State officials have decided to shut down mass transit in New York City and on Long Island starting tomorrow afternoon, when the first major effects of the hurricane are expected to be felt.
Here's a link.
Also, Gov. Chris Christie in New Jersey announced the closing of southbound lanes of the Garden State Parkway below the northernmost seashore exit, 98, even as northbound lanes were clogged with traffic evacuating the Shore. All of Cape May County and coastal Atlantic County is under evacuation orders. Atlantic City casinos are closing at noon tomorrow.
Christie repeated his call for all of the state's shore residents to leave now and not to wait until tomorow. Christie, as usual, was eminently quotable:
"I've heard some dopes on the television saying a Category 2 isn't anything more than a bad thunderstorm," the governor said, according to the Newark Star-Ledger newspaper. "You stay there at the risk of your own lives."
As "dopes on the television" evidently do not realize, the biggest problem is not going to be the wind, it's going to be the water.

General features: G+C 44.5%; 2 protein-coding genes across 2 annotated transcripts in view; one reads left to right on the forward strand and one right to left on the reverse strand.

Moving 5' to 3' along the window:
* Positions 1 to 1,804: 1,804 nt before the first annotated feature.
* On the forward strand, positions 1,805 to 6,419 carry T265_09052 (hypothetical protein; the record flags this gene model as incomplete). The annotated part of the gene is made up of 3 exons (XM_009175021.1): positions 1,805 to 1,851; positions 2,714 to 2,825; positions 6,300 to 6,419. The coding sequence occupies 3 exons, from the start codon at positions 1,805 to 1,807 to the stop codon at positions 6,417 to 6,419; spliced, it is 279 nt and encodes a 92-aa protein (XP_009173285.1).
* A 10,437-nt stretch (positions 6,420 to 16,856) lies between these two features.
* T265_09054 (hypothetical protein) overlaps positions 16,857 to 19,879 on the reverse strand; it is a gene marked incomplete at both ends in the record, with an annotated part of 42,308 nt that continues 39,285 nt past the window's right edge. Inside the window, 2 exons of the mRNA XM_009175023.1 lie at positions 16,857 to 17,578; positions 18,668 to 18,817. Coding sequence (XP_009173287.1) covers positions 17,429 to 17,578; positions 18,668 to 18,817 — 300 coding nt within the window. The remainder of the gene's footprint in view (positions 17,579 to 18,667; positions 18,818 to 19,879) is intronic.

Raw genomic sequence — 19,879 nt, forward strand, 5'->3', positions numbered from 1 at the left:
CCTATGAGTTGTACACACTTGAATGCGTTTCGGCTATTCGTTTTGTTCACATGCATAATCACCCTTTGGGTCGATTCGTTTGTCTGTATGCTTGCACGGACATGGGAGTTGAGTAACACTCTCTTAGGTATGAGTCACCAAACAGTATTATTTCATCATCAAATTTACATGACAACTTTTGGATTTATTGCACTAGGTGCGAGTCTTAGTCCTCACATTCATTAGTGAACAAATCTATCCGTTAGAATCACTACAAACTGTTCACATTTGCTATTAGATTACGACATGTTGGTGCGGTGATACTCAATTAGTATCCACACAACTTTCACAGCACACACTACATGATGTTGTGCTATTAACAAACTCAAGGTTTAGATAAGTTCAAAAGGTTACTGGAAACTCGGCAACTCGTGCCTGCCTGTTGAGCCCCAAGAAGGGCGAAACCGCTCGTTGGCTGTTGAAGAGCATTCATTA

As to air travel, most airlines have not yet pulled the trigger on anticipated mass flight cancellations at the three New York airports, which account for almost 20 percent of all passenger traffic in the U.S. JetBlue so far is the only carrier announcing a large number of preemptive cancellations.
But rest assured, the others will soon follow.
If you're planning on traveling by air on the East Coast this weekend, one word of advice: Don't.
Airline ticket-refund policies, already in effect for those who opt out of previously booked trips, allow for rebooking without the usual penalty fee -- if the rebooking is done within seven days of the originally scheduled departure. Rebooked tickets are subject to possible higher fares, as well.
And don't expect hotel or meal vouchers if you're flying and suddenly stuck at an airport during this mess. Ain't gonna happen.